Research & development

The Fantoni Research Centre was created in 1996 in Osoppo and continues to involve professors, architects, businessmen, technicians, employees and students in technical and scientific studies of products, process innovation and research of materials.

It deals with economic subjects (raw materials, planning, innovation, design, markets, etc), ethical, environmental and sociological subjects as related to wood as a material and to furniture as a product, through an exploration and learning route.

The foundations of this approach, says the company, are the will to join the enhancement of the value of people, ideas, objects etc with the idea that a strong cultural mission can represent the basic tool to improve the surrounding world.

The company says that the range of projects for this Research Centre is enriched by the Blue Industry collection of volumes with pictures and texts, which looks into the newest developments in design for the furniture division; and into co-operation between the company and world-renowned architects.


"The scenario for our markets has been dramatically affected by furniture consumption in Italy," said Dr Fantoni. "The volume sold in Italy has fallen to 35% below 2008 levels and this has a lot of consequences. However, the market today is calming and reaching a new equilibrium.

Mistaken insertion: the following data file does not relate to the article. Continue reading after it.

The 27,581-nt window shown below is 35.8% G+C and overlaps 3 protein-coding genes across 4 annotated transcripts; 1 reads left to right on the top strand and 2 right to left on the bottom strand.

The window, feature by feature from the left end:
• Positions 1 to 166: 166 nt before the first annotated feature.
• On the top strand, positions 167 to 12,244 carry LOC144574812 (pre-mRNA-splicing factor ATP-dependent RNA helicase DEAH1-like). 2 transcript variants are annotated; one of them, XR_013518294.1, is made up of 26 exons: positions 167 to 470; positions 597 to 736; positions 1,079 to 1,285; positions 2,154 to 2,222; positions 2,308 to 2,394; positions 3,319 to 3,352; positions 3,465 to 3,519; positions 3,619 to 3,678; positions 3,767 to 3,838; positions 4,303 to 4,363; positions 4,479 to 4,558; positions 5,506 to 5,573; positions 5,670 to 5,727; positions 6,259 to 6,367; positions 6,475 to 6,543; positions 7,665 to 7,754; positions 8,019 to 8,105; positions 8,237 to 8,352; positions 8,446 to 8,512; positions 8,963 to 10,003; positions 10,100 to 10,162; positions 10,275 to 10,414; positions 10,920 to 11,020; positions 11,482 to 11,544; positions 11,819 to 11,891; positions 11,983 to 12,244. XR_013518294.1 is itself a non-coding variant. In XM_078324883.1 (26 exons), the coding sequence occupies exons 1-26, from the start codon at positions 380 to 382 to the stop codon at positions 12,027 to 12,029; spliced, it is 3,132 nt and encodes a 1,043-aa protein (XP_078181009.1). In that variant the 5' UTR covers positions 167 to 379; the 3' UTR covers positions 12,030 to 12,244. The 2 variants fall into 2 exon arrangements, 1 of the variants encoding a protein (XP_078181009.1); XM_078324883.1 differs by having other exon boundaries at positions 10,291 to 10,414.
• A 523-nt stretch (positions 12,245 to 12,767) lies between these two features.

"Some other companies [producing panels in Italy] have closed and others have reduced their production significantly.

"MDF production has ceased at Nuova Rivart and at the MDF Hallein factory in Austria. Hallein was a major supplier of MDF to the Italian market and we have been able to take advantage of that reduction in supply," pointed out the vice-president.

"In 2015, the furniture industry’s performance in Italy was very soft and domestic consumption fell, but we expect 2016 to be more positive. This will be helped by the Italian government’s plan to give a fiscal advantage to first-time home buyers for up to €16,000 of the purchase price and I expect this to sustain domestic demand in 2016.

"Furniture represents 13% of our turnover, while the rest is in sales to importers and distributors – at home and abroad."

The chairman

In March 2015, Paolo Fantoni took on the chairmanship of the European Panel Federation (EPF), becoming the first person to hold that post.

The EPF also underwent a dramatic change in its full-time management structure, appointing its first managing director, Clive Pinnington (see ‘The Interview’ story elsewhere in this issue).

Dr Fantoni is a great believer in the EPF and was involved with its predecessor associations: FESYP for particleboard and EMB for MDF.